‘Well,’ replied the undertaker, ‘I was thinking that if I pay so much towards ’em, I’ve a right to get as much out of ’em as I can, Mr. Bumble; and so — I think I’ll take the boy myself.’

Mr. Bumble grasped the undertaker by the arm, and led him into the building. Mr. Sowerberry was closeted with the board for five minutes; and it was arranged that Oliver should go to him that evening ‘upon liking’— a phrase which means, in the case of a parish apprentice, that if the master find, upon a short trial, that he can get enough work out of a boy without putting too much food into him, he shall have him for a term of years, to do what he likes with.

When little Oliver was taken before ‘the gentlemen’ that evening; and informed that he was to go, that night, as general house-lad to a coffin-maker’s; and that if he complained of his situation, or ever came back to the parish again, he would be sent to sea, there to be drowned, or knocked on the head, as the case might be, he evinced so little emotion, that they by common consent pronounced him a hardened young rascal, and orered Mr. Bumble to remove him forthwith.

Now, although it was very natural that the board, of all people in the world, should feel in a great state of virtuous astonishment and horror at the smallest tokens of want of feeling on the part of anybody, they were rather out, in this particular instance. The simple fact was, that Oliver, instead of possessing too little feeling, possessed rather too much; and was in a fair way of being reduced, for life, to a state of brutal stupidity and sullenness by the ill usage he had received. He heard the news of his destination, in perfect silence; and, having had his luggage put into his hand — which was not very difficult to carry, inasmuch as it was all comprised within the limits of a brown paper parcel, about half a foot square by three inches deep — he pulled his cap over his eyes; and once more attaching himself to Mr. Bumble’s coat cuff, was led away by that dignitary to a new scene of suffering.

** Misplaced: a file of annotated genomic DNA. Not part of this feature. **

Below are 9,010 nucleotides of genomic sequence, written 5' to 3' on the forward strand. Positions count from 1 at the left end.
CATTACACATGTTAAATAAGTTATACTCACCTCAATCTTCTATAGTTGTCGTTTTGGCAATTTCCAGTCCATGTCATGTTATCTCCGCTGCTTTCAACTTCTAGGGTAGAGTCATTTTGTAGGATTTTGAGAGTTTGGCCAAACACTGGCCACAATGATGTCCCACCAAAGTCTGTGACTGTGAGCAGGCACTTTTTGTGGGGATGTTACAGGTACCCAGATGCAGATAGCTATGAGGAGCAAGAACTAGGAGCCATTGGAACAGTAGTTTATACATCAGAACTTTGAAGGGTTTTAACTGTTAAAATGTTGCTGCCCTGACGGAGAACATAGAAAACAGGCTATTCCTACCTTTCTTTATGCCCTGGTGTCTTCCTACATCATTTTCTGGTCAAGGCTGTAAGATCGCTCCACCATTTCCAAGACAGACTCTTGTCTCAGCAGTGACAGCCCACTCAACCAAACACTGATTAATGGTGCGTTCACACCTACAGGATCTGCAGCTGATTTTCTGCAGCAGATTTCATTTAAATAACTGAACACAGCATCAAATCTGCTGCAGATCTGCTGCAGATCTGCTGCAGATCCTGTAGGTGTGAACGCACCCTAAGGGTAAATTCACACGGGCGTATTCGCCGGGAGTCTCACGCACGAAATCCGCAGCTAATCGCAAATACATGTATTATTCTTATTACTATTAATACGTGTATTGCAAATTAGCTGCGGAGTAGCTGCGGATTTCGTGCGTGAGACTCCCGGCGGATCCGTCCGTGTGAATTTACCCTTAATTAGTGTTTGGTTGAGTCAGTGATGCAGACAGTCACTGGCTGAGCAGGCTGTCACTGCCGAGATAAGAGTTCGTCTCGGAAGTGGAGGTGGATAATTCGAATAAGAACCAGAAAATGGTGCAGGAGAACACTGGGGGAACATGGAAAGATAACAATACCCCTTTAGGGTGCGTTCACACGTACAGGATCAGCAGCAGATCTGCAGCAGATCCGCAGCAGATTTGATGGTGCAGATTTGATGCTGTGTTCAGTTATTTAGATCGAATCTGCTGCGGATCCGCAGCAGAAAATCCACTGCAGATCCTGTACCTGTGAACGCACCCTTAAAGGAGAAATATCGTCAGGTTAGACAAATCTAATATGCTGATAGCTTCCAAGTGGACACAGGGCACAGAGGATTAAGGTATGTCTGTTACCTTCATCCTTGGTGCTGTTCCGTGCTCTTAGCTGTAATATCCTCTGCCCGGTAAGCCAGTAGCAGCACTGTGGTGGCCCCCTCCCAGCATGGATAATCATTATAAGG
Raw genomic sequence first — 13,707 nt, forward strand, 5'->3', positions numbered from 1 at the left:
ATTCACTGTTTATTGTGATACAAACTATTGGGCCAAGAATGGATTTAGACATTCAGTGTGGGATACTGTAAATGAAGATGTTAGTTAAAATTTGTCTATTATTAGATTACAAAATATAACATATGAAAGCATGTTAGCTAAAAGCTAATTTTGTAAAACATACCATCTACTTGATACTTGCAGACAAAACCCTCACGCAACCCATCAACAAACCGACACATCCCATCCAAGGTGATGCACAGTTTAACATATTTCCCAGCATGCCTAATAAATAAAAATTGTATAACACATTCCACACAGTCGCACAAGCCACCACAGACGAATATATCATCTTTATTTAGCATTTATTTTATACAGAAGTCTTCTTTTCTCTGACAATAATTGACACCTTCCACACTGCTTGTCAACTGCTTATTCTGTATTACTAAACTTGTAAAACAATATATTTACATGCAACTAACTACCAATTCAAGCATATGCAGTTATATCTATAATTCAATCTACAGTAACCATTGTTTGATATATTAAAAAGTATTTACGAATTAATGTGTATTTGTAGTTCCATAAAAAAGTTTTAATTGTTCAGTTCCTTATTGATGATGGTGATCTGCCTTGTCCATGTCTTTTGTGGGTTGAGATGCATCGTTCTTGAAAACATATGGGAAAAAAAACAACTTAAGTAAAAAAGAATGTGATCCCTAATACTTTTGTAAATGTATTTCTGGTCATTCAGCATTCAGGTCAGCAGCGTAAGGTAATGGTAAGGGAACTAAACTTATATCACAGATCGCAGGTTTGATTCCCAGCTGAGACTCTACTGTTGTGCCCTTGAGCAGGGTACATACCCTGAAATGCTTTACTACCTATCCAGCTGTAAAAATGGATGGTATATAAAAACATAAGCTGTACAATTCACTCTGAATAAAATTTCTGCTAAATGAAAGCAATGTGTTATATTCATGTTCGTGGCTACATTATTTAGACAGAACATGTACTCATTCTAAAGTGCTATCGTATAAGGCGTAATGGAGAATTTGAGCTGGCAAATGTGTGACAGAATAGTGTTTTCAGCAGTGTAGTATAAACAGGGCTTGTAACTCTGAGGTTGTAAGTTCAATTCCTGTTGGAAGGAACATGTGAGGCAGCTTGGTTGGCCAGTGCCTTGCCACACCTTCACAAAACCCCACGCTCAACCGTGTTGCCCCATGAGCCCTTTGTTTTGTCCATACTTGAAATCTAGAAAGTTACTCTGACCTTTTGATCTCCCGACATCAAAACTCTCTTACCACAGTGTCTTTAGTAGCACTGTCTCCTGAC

For some time, Mr. Bumble drew Oliver along, without notice or remark; for the beadle carried his head very erect, as a beadle always should: and, it being a windy day, little Oliver was completely enshrouded by the skirts of Mr. Bumble’s coat as they blew open, and disclosed to great advantage his flapped waistcoat and drab plush knee-breeches. As they drew near to their destination, however, Mr. Bumble thought it expedient to look down, and see that the boy was in good order for inspection by his new master: which he accordingly did, with a fit and becoming air of gracious patronage.

‘Oliver!’ said Mr. Bumble.

‘Yes, sir,’ replied Oliver, in a low, tremulous voice.

‘Pull that cap off your eyes, and hold up your head, sir.’

Although Oliver did as he was desired, at once; and passed the back of his unoccupied hand briskly across his eyes, he left a tear in them when he looked up at his conductor. As Mr. Bumble gazed sternly upon him, it rolled down his cheek. It was followed by another, and another. The child made a strong effort, but it was an unsuccessful one. Withdrawing his other hand from Mr. Bumble’s he covered his face with both; and wept until the tears sprung out from between his chin and bony fingers.

‘Well!’ exclaimed Mr. Bumble, stopping short, and darting at his little charge a look of intense malignity. ‘Well! Of ALL the ungratefullest, and worst-disposed boys as ever I see, Oliver, you are the —’

‘No, no, sir,’ sobbed Oliver, clinging to the hand which held the well-known cane; ‘no, no, sir; I will be good indeed; indeed, indeed I will, sir! I am a very little boy, sir; and it is so — so —’